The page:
Football Fast Forward: USC
The Pac-12 Networks launch August 15 and will broadcast at least one game from all 12 teams in our first month of football. We can't wait -- each school's Networks debut game is previewed here, with an assist from SB Nation. See if you will get Pac-12 Networks from your TV provider by visiting the Pac-12 Networks Channel Finder. Answers to frequently asked questions are at support.pac-12.org.
For a Cal writer's perspective on this game, check out Football Fast Forward Bonus: California
Let's be clear for brevity's sake: USC expects to beat Cal. The Trojans haven't lost to the Golden Bears since 2003's triple-overtime kicking contest in Berkeley. Not to mention, in the last three meetings, 'SC has won by an average margin of 27 points.
So when Lane Kiffin and Co. host their northern division rivals at the L.A. Coliseum on Sept. 22 in the first televised conference game on Pac-12 Networks, they'll be expecting to, you know, beat Cal. But that, to be honest, is also what could trip the Trojans up. Will there be a letdown? Will they come out flat a week following their Bay Area trip to Stanford? This will be the primary question surrounding this contest because, after all, USC will be a top-five team facing a program that it's dominated for a near decade on its turf. It'll still be early in the season, week four to be precise. The hype should still be there. The talk about the "return of Troy" or "unfinished business" will hardly have subsided.
So the expectations are there.
It's also worth noting that against Jeff Tedford, who has been the Golden Bears' head coach since 2002, Pete Carroll went 7-1. And Kiffin, in two seasons, has followed up on his predecessor's success with two consecutive victories over Cal. Remember, there's familiarity for USC's third-year headman. Tedford was Kiffin's offensive coordinator while at Fresno State in the mid-to-late-'90s, and if there's any team that the Trojans' current coaching staff feels completely comfortable squaring off against, it's this one. By all accounts, this is a matchup that, on paper, favors the Trojans.
So for now, let's examine three factors that'll likely play a deciding role come Sept. 22.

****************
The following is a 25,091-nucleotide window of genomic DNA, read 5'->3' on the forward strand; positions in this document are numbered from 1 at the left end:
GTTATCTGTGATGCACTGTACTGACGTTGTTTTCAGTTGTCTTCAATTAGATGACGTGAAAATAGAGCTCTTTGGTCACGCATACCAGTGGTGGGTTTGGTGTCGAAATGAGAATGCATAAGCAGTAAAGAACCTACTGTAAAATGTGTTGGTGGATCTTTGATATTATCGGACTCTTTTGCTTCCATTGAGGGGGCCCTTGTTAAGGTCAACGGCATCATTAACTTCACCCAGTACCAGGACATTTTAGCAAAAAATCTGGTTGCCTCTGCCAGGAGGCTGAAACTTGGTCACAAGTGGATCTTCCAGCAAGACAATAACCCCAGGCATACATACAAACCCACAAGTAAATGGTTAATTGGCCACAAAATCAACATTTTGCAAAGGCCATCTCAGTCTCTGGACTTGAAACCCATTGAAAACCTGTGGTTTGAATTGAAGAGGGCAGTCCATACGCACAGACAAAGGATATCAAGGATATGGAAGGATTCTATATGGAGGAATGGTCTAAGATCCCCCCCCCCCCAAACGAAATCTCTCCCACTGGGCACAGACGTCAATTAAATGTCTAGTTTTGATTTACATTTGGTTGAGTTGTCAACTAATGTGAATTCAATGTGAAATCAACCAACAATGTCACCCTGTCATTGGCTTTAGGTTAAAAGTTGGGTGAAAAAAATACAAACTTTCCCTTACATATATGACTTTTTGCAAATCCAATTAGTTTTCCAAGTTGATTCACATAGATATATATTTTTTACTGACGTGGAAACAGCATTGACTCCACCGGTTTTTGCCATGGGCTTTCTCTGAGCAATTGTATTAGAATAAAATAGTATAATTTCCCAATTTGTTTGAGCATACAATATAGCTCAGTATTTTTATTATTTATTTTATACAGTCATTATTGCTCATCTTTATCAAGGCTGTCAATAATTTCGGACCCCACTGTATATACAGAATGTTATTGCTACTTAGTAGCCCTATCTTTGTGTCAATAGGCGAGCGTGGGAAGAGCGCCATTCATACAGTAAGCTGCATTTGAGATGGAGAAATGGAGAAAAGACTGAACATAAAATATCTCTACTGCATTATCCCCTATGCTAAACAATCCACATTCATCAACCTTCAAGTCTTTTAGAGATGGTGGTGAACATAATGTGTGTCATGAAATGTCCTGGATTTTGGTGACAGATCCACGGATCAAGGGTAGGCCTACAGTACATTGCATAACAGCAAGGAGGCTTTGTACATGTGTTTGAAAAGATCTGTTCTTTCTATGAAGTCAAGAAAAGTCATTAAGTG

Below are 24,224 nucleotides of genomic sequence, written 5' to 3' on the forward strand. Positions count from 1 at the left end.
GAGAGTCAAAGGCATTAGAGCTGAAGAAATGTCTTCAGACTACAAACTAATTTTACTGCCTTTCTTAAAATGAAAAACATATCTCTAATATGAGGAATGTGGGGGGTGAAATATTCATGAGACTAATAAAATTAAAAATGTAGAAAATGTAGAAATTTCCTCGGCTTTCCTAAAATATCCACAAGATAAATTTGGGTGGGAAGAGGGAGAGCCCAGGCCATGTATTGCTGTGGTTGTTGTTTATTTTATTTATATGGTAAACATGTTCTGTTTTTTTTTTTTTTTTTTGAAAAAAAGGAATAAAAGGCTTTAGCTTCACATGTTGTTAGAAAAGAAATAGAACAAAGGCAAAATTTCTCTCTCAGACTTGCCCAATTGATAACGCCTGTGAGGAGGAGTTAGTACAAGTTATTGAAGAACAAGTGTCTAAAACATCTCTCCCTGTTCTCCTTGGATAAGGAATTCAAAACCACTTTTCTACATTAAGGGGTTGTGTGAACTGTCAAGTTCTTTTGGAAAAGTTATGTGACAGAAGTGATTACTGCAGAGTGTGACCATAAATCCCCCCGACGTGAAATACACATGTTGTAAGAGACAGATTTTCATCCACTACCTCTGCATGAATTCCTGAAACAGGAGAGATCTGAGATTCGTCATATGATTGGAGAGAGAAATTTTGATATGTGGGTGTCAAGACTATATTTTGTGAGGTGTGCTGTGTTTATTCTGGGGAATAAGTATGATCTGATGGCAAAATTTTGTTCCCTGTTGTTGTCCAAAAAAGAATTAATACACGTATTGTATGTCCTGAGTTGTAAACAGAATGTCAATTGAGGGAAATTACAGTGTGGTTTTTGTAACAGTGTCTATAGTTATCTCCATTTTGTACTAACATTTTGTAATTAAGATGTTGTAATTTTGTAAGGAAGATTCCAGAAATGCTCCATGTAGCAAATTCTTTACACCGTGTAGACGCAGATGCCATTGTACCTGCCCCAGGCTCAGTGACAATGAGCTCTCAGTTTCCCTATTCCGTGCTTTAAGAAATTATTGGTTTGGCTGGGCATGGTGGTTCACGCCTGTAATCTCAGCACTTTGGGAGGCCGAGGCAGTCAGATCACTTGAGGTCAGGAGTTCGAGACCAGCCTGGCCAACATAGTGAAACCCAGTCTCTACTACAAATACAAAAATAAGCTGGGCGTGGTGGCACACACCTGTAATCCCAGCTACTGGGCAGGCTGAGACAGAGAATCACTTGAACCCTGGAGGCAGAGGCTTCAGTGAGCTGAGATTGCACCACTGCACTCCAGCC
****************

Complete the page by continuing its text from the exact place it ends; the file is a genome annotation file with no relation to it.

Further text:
Most casual observers have heard of the Trojans' receiving duo in Robert Woods and Marqise Lee. But lesser known, perhaps, is Cal wideout Keenan Allen - though he might just as prolific. Allen finished with 98 receptions for 1,343 yards and six touchdowns a season ago, and against USC, he had a season-high 13 receptions for 160 yards. Should Cal prevail, it'll need a similarly strong performance from its top offensive playmaker.
If anything has served as a stumbling block for Cal in recent years against USC, it's been the turnover differential. In the teams' previous three meetings, the Golden Bears recorded a total of nine turnovers - an average of three per game - compared to just four from the Trojans, who have been much more careful when it comes to ball security. So, to come away with a road win, Cal will have to be a little less liberal with the football, particularly quarterback Zach Maynard, who had three of his passes intercepted against USC last October at AT&T Park.
The ground game
USC can score. Their list of playmakers goes on: Barkley, Woods, Lee, tailback Curtis McNeal, among others. Over the Trojans' final five games in 2011, they scored more than 220 points - an average of 45.6 points per contest. So Cal, as with many teams nationwide and in the conference, will be fronted with the challenge of slowing down that scoring machine. One possible method, though: Their own rushing attack. As has been well-documented, USC is replacing three starters from last season's defensive line in DaJohn Harris, Nick Perry and Christian Tupou, which gives Tedford even more incentive to give the ball to returning 1,000-yard rusher Isi Sofele to chew clock against an inexperienced front and keep the ball away from Barkley.
The script seems to suggest USC remains in an increasingly favorable position against Cal, but maybe the teacher (Tedford) has a trick up his sleeve against his former pupil.